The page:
If you've seen the Bassmaster Classic standings after Day 2 on Lay Lake, you know it's a three horse race between Jeff Kriet, Kevin VanDam and Todd Faircloth. The same three anglers were atop the leaderboard after the first day, and, if you had to bet, you should put your money on the same three to win, place and show once it's all over.
The reason you have to give them the edge is simple. Just 3 ounces separate the three anglers, and their nearest competitor is more than 5 pounds back. Yes, Michael Iaconelli (in fourth place) can make up that deficit in a single cast, but it's not something on which you'd want to bet the house.
Bassmaster Classic history tells us that if you're not way up the leaderboard after Day 2, you have almost no chance of winning the tournament.
How far up in the standings do you need to be? Well, 23 of the anglers who led on Day 2 of the previous 39 Classics went on to win it. Anglers who were in second place as the final round began won 7 times. That leaves just nine Classics where the ultimate champion started the final day in third place or worse. And only two anglers (Rick Clunn in 1990 and Hank Parker in 1989) started farther back than fifth.
The Bassmaster Classic is not a tournament you win by laying back early and then swooping in for the late win. It's a tournament that goes to the angler who jumps out early and then hangs on. Kriet, VanDam and Faircloth are in a position to do just that.
Strictly by the numbers, this is going to be a very normal Classic. The bag weights and the fish are neither big nor small. No one angler is dominating the field.
The news here is that we could have the closest Classic in history, and there's plenty of star power to fuel a great story. Never before in Classic history have three anglers been so close going into the final round.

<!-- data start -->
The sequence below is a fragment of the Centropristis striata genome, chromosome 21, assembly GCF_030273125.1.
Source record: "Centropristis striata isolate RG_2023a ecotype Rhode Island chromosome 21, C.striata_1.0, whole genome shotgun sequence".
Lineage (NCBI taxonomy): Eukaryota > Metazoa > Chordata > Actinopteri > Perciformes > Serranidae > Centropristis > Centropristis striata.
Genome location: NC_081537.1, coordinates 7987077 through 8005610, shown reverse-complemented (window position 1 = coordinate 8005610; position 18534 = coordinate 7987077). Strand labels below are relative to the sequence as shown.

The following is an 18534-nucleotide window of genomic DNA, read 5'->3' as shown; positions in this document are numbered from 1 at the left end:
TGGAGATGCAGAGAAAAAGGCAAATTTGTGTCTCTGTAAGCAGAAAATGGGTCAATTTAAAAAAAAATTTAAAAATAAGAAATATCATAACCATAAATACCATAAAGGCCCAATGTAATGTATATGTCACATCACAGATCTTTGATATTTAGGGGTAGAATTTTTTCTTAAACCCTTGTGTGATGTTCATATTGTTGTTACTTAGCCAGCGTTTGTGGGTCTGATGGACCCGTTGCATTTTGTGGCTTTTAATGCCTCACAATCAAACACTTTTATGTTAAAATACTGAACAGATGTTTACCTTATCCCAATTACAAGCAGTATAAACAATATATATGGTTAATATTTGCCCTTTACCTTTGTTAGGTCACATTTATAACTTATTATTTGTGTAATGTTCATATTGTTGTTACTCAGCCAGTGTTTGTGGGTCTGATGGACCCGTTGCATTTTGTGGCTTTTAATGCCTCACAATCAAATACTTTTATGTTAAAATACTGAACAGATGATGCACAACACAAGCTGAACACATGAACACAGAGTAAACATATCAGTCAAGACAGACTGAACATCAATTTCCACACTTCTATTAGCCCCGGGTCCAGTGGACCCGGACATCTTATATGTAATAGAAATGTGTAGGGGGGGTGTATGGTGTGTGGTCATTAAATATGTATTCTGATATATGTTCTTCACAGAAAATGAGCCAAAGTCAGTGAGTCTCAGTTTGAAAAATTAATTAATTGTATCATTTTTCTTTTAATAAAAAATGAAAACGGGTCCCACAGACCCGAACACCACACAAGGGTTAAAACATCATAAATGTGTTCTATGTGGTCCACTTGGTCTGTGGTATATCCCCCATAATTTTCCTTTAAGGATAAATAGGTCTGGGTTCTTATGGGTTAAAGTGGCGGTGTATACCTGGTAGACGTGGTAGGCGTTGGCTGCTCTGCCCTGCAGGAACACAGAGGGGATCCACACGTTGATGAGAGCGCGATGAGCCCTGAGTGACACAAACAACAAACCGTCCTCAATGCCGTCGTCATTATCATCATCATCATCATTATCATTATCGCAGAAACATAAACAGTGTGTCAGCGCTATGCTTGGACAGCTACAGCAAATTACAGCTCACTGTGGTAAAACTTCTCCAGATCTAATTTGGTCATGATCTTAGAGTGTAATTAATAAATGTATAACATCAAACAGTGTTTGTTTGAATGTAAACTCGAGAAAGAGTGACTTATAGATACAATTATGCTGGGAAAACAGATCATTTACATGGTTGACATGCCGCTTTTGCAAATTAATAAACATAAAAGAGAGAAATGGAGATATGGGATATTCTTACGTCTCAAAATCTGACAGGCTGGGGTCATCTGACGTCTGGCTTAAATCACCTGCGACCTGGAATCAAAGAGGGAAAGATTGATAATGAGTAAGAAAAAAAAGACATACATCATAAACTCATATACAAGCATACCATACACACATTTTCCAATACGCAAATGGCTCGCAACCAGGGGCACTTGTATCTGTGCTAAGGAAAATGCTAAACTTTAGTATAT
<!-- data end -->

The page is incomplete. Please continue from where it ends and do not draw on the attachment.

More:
Insiders may be interested to learn that a few records have been set here this week.
Denny Brauer became the fourth angler in Classic history to finish last in two different Classics. Brauer was also last in 1995. The others are Cliff Craft, Ish Monroe and Tim Horton. Brauer is the only one in the group who has also won a Classic.
Boyd Duckett is not only the only angler to have won a Classic in his home state, but with this Classic he also becomes the angler with the worst ever performance at home — 48th out of 51.
With a third Classic championship, VanDam will notch his 17th career win, moving him into second place all-time behind Roland Martin's 19. Denny Brauer also has 16 career wins. The win will also propel KVD over the $4 million mark in career BASS earnings, nearly double the second place angler (also Brauer at $2.3 million).
The BASS Federation Nation had a rough showing at this year's Classic. Only Virginia's Jeff Freeman will be fishing on Sunday. The other five anglers were all clustered between 30th and 44th place. Freeman is currently 16th and has a chance to move up quite a few places with a strong finish. He also made the cut in his other Classic appearance.
Pam Martin-Wells, the second woman to qualify for the Classic through the Women's Bassmaster Tour, has acquitted herself well. She's fishing on the final day and made the cut to the top 25 with more than a pound to spare.
Perhaps the biggest history that could be made in Birmingham today would come with a VanDam victory. Not only would it be his third Classic title, but he would join Mark Davis (1995) as the only anglers to win the Toyota Tundra Angler of the Year award and the Classic in the same season.